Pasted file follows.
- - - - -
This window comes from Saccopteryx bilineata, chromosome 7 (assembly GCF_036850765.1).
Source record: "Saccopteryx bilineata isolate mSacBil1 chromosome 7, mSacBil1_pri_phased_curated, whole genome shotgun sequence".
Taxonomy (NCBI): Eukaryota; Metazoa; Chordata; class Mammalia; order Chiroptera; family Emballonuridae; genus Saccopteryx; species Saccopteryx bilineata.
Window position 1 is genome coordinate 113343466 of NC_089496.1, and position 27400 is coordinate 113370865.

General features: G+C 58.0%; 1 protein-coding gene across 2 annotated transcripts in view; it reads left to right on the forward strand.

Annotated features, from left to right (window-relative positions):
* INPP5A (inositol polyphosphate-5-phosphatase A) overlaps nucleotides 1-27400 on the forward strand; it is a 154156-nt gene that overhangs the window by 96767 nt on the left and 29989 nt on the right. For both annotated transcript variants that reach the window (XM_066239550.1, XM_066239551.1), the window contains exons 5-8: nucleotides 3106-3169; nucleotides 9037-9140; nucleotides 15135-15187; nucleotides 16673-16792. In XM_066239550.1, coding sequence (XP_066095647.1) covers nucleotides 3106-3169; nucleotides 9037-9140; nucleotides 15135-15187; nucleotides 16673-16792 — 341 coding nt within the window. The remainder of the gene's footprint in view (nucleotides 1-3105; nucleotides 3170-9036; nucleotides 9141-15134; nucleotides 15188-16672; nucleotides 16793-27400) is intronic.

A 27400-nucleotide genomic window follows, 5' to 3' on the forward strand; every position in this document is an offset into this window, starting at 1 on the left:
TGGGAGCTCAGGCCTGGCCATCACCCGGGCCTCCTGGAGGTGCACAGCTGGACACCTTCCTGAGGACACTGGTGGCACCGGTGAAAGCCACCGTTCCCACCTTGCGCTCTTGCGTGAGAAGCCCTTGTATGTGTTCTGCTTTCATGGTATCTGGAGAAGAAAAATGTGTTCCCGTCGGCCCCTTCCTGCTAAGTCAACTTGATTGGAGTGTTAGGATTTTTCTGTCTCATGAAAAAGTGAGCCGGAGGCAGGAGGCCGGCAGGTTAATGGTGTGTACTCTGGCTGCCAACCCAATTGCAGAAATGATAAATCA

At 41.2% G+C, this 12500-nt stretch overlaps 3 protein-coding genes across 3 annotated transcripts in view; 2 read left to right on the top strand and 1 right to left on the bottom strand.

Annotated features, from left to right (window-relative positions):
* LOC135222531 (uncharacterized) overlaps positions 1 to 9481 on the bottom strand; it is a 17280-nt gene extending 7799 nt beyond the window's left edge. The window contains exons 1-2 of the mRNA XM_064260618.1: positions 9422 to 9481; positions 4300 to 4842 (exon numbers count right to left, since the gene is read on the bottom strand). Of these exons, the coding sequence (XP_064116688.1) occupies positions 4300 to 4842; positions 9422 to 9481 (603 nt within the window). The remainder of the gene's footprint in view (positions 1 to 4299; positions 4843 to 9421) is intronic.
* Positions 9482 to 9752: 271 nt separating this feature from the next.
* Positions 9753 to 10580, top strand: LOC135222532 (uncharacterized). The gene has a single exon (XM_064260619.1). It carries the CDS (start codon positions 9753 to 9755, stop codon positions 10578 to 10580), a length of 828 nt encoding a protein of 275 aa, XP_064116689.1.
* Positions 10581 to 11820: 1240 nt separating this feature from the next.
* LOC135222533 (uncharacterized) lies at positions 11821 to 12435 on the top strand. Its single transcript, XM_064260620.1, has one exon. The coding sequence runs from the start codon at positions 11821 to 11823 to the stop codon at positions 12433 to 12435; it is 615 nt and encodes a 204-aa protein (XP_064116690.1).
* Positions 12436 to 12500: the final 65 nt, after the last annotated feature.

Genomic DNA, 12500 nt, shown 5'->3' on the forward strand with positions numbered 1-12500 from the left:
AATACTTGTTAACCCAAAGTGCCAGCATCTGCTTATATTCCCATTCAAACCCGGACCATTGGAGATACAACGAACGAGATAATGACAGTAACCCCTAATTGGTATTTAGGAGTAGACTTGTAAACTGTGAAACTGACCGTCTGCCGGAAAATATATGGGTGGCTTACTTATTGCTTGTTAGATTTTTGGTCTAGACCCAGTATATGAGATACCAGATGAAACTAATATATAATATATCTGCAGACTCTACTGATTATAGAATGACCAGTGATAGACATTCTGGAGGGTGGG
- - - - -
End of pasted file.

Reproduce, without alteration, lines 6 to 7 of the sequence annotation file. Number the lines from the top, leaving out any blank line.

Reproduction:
Annotated features, from left to right (window-relative positions):
* INPP5A (inositol polyphosphate-5-phosphatase A) overlaps nucleotides 1-27400 on the forward strand; it is a 154156-nt gene that overhangs the window by 96767 nt on the left and 29989 nt on the right. For both annotated transcript variants that reach the window (XM_066239550.1, XM_066239551.1), the window contains exons 5-8: nucleotides 3106-3169; nucleotides 9037-9140; nucleotides 15135-15187; nucleotides 16673-16792. In XM_066239550.1, coding sequence (XP_066095647.1) covers nucleotides 3106-3169; nucleotides 9037-9140; nucleotides 15135-15187; nucleotides 16673-16792 — 341 coding nt within the window. The remainder of the gene's footprint in view (nucleotides 1-3105; nucleotides 3170-9036; nucleotides 9141-15134; nucleotides 15188-16672; nucleotides 16793-27400) is intronic.